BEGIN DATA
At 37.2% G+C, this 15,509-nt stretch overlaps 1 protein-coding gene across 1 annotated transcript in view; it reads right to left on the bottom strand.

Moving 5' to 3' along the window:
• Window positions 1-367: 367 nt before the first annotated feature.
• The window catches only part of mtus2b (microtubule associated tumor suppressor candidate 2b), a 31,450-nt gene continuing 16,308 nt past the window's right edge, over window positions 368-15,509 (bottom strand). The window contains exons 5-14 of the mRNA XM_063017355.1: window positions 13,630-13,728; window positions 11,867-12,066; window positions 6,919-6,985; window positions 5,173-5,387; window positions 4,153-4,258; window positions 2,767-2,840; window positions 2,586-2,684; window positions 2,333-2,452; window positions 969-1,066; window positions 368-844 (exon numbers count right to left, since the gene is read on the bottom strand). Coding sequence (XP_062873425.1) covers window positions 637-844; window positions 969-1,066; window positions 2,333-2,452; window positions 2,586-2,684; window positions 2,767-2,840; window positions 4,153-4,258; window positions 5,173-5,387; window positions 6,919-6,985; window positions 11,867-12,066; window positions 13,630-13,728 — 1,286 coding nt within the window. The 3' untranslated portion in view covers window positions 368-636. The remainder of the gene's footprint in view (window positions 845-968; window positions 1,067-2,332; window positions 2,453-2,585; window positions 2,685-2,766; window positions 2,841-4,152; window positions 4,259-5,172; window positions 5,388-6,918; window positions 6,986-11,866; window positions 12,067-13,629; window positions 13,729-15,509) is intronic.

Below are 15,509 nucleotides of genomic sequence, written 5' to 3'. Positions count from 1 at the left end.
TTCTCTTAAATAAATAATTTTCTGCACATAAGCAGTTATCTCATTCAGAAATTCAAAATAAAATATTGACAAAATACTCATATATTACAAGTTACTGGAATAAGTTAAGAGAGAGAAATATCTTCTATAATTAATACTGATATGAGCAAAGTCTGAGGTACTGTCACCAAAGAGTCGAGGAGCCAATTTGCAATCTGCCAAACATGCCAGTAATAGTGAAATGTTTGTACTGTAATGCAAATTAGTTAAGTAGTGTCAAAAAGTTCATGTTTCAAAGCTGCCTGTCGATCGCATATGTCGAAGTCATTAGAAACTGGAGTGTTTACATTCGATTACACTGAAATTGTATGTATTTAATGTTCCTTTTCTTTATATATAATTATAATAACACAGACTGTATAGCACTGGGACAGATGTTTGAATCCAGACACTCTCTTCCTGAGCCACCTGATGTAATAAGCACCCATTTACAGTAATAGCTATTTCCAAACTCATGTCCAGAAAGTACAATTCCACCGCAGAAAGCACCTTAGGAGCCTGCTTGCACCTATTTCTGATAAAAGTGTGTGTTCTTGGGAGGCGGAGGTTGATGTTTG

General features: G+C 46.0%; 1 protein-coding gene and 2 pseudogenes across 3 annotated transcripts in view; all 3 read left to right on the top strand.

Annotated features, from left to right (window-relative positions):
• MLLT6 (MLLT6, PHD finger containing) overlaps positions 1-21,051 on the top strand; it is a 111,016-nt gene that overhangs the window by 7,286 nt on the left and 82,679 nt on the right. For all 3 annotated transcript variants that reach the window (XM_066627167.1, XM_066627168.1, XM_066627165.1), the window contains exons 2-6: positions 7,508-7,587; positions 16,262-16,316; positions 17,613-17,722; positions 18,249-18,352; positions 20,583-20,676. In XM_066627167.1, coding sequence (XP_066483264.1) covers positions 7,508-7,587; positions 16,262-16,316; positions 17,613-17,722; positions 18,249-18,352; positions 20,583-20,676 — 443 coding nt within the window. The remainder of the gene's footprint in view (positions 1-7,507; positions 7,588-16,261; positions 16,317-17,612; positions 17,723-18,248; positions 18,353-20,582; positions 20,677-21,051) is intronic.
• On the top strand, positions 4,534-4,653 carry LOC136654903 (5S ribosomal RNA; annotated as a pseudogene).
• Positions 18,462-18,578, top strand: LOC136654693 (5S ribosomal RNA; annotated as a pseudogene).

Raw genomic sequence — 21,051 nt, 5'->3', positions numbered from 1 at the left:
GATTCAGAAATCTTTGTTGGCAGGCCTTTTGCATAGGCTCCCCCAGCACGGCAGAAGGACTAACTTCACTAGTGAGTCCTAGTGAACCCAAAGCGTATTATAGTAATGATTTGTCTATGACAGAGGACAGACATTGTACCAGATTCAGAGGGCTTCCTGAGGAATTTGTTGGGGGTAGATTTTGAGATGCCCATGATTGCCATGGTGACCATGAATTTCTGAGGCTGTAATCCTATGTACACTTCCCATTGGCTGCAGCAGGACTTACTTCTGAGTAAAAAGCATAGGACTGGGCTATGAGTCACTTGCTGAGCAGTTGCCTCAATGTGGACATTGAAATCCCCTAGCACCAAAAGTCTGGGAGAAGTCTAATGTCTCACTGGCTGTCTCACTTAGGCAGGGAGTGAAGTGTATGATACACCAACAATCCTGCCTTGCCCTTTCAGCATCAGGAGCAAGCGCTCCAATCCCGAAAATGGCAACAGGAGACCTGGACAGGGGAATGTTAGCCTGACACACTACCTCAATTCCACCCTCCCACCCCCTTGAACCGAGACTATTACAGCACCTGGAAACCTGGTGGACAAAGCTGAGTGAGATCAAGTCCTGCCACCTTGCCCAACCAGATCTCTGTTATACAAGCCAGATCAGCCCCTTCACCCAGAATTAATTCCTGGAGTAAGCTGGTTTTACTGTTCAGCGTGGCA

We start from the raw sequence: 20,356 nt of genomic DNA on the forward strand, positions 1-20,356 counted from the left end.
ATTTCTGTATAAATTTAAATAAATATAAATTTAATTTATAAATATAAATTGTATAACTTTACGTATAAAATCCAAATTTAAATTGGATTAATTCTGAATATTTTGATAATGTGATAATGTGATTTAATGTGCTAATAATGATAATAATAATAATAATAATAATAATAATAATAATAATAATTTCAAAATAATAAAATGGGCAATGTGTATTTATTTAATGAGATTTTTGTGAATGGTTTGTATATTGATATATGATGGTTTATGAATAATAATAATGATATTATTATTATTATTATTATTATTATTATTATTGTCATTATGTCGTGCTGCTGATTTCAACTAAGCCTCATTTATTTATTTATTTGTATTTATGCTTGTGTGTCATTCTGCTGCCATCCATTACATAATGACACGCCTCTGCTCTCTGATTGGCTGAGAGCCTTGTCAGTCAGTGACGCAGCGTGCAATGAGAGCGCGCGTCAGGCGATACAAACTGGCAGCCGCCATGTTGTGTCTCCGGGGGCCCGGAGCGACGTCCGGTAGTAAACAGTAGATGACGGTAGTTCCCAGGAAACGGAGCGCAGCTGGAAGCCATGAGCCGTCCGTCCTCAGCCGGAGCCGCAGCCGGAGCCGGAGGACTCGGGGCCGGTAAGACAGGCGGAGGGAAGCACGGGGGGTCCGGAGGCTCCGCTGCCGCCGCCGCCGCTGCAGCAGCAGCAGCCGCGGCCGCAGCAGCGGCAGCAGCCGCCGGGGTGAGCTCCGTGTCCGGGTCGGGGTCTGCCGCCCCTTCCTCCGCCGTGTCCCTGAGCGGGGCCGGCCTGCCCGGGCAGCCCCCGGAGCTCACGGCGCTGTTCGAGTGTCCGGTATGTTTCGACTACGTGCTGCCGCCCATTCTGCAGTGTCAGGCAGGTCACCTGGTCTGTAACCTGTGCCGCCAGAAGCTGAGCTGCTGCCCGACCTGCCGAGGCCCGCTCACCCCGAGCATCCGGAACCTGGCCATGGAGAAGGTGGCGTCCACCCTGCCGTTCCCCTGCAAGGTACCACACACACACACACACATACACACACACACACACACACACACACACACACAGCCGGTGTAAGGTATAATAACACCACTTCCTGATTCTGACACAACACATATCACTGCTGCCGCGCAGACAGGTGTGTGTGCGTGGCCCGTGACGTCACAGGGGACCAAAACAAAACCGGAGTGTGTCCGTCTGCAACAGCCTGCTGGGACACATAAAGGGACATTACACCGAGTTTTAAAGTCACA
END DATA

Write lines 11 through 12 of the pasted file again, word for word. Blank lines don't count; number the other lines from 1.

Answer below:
• Positions 18,462-18,578, top strand: LOC136654693 (5S ribosomal RNA; annotated as a pseudogene).

Raw genomic sequence — 21,051 nt, 5'->3', positions numbered from 1 at the left: